Top PR pros know that relationships with journalists are their bread-and-butter. Those relationships are based on mutual respect that grows from a two-way street of simple courtesies and professional work product.
As a PR professional, your work product should be exemplary – that’s a given. But are you applying the same diligence to delivering on courtesy with the journalists in your life?
These reminders may come in handy:
Be relevant. Know the journalist’s beat and pitch stories accordingly. Wasting a reporter’s time with irrelevant topics will assign your email and voicemail to oblivion.
Be timely. Know the journalist’s typical work schedule and deadline. For example, don’t pitch a story that isn’t breaking news after 3 p.m. on a weekday. You’ll just distract the reporter from her deadline focus.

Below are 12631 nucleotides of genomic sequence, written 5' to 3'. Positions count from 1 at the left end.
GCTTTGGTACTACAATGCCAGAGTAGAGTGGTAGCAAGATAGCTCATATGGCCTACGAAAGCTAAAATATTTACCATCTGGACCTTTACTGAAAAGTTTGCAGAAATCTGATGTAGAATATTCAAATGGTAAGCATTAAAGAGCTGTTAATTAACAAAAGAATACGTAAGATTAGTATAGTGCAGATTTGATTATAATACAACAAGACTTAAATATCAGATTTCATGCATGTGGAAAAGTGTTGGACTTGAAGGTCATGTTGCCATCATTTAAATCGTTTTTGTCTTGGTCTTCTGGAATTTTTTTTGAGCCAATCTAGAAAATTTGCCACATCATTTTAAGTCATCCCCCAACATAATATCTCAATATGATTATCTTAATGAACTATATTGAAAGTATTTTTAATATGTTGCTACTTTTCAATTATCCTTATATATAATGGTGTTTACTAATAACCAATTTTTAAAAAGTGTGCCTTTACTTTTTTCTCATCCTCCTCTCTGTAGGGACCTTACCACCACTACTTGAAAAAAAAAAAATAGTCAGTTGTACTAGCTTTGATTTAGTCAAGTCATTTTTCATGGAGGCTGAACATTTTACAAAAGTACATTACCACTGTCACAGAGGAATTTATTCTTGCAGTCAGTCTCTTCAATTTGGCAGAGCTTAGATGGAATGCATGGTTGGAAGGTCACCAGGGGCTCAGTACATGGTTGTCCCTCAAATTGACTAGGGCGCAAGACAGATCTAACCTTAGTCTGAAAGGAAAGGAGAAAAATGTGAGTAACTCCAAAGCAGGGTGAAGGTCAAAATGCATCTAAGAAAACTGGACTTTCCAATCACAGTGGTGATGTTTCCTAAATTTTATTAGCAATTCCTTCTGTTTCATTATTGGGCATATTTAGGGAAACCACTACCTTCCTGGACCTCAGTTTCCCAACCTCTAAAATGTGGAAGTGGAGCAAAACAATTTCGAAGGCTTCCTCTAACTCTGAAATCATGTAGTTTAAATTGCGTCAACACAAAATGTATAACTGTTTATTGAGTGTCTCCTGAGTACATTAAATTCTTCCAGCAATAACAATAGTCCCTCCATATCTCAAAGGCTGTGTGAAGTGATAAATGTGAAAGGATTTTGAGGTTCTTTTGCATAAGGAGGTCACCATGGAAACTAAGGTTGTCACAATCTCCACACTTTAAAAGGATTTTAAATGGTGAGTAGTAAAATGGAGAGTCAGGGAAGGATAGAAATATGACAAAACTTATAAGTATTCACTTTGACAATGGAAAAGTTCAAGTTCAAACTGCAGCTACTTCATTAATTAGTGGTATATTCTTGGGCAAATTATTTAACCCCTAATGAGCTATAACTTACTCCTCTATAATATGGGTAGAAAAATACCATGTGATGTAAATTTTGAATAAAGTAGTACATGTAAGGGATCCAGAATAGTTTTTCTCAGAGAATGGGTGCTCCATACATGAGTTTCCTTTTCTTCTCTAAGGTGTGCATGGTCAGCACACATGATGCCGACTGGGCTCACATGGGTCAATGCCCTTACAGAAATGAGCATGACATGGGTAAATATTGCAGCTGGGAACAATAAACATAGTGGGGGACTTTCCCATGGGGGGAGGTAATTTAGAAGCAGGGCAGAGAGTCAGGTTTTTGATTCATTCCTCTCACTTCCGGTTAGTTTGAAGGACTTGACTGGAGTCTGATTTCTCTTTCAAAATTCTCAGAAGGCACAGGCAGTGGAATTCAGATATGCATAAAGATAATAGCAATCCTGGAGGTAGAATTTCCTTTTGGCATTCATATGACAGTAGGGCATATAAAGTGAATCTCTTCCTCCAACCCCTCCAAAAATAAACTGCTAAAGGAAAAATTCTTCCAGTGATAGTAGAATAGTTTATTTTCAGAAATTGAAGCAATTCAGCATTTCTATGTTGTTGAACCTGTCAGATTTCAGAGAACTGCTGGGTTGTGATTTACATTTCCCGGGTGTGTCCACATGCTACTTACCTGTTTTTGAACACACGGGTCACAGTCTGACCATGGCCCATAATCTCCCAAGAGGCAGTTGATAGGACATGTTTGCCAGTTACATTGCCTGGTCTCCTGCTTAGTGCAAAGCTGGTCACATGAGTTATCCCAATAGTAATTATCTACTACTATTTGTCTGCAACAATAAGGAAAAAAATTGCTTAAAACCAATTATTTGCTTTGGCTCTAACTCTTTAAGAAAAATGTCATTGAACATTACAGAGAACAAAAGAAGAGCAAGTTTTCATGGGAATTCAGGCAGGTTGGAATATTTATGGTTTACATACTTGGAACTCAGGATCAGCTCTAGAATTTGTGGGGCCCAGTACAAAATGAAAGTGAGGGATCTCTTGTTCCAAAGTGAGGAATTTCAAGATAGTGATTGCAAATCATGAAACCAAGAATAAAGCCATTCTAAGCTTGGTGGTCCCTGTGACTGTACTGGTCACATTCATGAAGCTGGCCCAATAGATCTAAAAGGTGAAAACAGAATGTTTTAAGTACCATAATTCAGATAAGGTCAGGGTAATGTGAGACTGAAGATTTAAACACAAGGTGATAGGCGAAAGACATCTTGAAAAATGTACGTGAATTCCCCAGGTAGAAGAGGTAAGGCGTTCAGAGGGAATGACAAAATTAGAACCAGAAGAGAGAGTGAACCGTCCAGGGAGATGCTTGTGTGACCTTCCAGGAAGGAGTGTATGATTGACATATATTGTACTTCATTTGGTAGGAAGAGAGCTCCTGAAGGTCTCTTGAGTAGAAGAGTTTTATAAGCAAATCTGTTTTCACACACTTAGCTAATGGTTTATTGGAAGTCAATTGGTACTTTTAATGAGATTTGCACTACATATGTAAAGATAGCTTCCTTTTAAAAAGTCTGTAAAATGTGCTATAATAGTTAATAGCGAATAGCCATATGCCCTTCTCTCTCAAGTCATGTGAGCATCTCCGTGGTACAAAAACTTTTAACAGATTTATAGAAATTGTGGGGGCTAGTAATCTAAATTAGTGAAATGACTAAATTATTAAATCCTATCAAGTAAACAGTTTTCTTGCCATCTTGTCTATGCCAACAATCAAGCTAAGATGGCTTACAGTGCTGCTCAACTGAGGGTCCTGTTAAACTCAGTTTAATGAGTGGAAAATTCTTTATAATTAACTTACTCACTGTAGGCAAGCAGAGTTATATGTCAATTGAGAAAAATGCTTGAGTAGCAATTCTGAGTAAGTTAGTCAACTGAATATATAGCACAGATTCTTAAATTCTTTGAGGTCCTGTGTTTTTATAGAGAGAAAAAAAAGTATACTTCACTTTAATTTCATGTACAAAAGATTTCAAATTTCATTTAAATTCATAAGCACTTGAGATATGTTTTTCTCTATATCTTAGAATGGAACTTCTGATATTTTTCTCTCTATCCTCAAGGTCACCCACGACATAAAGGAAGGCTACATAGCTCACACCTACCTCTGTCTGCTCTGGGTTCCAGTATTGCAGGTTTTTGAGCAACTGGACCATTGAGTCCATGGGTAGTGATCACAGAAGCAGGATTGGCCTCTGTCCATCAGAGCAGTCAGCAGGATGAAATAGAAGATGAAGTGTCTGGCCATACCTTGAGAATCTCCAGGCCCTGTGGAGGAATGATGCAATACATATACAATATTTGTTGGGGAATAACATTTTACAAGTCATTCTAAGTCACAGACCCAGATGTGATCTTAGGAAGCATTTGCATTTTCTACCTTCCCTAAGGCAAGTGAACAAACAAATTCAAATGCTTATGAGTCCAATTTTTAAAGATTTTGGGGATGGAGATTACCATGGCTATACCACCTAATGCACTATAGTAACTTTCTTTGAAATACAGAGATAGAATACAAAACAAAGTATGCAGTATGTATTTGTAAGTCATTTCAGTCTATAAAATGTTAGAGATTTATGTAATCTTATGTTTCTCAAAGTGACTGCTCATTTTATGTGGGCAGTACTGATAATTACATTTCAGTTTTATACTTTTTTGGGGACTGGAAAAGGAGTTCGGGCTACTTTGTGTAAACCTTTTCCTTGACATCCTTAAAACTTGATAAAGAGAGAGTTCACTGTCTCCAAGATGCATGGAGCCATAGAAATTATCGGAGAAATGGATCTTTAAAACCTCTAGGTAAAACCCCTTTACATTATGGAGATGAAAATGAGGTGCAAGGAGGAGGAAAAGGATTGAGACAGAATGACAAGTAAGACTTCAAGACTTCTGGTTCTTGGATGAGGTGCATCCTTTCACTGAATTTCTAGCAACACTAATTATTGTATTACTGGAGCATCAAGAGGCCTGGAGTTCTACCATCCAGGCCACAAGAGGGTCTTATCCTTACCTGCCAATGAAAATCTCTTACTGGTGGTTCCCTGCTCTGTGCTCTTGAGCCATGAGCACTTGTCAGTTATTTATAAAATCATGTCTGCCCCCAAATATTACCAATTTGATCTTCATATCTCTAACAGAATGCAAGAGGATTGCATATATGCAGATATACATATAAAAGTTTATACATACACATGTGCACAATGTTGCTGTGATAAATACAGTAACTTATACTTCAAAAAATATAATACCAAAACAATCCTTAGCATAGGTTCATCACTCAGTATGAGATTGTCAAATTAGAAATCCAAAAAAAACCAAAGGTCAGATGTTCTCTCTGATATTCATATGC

Have reasonable expectations. When you schedule an event in the evening, don’t expect a great media turnout. In fact, you’ll be lucky to attract any mainstream media, although influential bloggers may be available “after hours.” If you are breaking real news, the mainstream media who are unable to attend because they are on air or putting the paper to bed will not appreciate the burn.
Say thank you. Being a journalist is a relatively thankless task. When a reporter covers your story with professionalism, send a quick email of thanks. When you see an especially good piece on a topic unrelated to your clients, send kudos.
Ultimately, PR pros need to remember that journalists are people, too. Treat reporters and editors with simple courtesy, and your clients’ stories will reap the rewards.
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